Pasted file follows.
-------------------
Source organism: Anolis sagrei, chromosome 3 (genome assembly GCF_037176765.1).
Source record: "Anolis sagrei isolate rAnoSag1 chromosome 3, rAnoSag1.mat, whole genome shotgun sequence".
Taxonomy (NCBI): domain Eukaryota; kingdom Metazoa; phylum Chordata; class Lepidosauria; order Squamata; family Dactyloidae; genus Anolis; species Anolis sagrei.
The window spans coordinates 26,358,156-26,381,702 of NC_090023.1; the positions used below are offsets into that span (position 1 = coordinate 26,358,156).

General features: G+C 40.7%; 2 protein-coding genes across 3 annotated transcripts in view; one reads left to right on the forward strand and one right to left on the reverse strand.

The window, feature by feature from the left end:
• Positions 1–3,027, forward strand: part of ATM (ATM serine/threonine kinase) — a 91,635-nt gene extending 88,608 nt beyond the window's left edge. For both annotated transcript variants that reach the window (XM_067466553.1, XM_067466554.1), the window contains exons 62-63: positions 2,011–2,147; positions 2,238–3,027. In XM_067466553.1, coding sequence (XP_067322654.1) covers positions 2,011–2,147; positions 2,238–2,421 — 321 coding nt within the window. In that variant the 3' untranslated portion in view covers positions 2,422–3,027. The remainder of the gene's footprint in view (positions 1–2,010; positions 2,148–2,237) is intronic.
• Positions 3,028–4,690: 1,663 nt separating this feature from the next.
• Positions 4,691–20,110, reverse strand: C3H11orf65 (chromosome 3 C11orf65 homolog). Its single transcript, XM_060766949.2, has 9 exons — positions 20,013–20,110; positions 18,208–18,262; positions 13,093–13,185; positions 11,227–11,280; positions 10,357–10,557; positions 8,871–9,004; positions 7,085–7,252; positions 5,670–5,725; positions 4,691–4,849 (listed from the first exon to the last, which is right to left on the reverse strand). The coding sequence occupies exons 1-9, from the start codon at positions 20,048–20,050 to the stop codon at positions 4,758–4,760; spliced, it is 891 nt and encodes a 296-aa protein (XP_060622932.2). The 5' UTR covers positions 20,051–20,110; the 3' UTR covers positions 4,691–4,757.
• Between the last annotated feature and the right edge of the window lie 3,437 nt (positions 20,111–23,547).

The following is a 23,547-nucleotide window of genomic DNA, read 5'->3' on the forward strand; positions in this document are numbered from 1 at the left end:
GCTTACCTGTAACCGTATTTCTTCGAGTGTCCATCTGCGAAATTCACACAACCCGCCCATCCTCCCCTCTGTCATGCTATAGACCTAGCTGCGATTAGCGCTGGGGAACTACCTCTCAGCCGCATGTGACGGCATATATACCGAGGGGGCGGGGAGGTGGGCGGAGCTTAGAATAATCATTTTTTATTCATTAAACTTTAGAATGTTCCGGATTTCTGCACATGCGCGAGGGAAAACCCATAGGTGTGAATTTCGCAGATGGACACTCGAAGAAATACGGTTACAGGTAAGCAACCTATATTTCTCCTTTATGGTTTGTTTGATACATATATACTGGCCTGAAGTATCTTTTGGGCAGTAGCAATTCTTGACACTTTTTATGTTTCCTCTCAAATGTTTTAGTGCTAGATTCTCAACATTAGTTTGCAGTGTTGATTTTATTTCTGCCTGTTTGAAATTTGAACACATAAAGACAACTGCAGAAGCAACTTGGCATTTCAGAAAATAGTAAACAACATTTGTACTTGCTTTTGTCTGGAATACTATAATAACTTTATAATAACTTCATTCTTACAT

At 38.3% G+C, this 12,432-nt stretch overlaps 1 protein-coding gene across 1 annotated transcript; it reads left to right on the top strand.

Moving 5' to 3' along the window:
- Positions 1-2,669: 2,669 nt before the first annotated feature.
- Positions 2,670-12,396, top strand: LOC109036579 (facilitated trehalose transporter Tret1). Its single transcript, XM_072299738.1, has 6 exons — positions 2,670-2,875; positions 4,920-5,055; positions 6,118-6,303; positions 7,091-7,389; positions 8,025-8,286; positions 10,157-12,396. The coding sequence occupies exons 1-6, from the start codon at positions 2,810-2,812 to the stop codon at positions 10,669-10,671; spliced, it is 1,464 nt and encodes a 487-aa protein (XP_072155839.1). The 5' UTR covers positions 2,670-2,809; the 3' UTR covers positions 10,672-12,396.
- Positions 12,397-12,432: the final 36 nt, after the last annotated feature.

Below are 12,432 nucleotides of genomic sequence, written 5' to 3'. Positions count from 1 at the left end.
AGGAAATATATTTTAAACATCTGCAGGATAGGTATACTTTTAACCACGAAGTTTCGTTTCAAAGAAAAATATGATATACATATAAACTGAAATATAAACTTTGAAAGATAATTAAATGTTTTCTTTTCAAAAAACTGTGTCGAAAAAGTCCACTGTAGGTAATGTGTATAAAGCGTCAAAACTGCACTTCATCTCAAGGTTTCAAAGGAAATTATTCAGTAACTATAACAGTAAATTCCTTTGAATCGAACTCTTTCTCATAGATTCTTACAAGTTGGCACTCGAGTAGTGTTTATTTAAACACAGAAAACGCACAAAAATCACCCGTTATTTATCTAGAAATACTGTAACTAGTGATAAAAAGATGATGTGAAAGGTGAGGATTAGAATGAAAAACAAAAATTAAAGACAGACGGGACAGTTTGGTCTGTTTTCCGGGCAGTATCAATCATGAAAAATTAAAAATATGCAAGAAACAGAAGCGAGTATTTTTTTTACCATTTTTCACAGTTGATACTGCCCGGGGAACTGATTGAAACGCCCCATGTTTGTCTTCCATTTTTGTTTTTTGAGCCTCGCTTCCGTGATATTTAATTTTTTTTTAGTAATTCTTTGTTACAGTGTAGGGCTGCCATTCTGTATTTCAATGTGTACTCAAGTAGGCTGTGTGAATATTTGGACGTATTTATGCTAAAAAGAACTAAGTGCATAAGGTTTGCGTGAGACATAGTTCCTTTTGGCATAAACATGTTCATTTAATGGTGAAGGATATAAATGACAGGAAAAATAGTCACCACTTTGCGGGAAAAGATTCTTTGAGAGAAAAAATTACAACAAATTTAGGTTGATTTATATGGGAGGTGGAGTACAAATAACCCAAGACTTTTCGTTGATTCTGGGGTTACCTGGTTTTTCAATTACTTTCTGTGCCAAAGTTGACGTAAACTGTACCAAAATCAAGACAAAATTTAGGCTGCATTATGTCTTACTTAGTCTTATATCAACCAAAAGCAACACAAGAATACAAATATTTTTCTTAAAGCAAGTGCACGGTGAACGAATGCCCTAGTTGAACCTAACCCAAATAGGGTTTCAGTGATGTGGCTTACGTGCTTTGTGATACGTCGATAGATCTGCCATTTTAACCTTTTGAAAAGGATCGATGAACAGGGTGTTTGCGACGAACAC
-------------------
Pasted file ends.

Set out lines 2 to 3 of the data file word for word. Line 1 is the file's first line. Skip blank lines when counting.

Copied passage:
Source record: "Anolis sagrei isolate rAnoSag1 chromosome 3, rAnoSag1.mat, whole genome shotgun sequence".
Taxonomy (NCBI): domain Eukaryota; kingdom Metazoa; phylum Chordata; class Lepidosauria; order Squamata; family Dactyloidae; genus Anolis; species Anolis sagrei.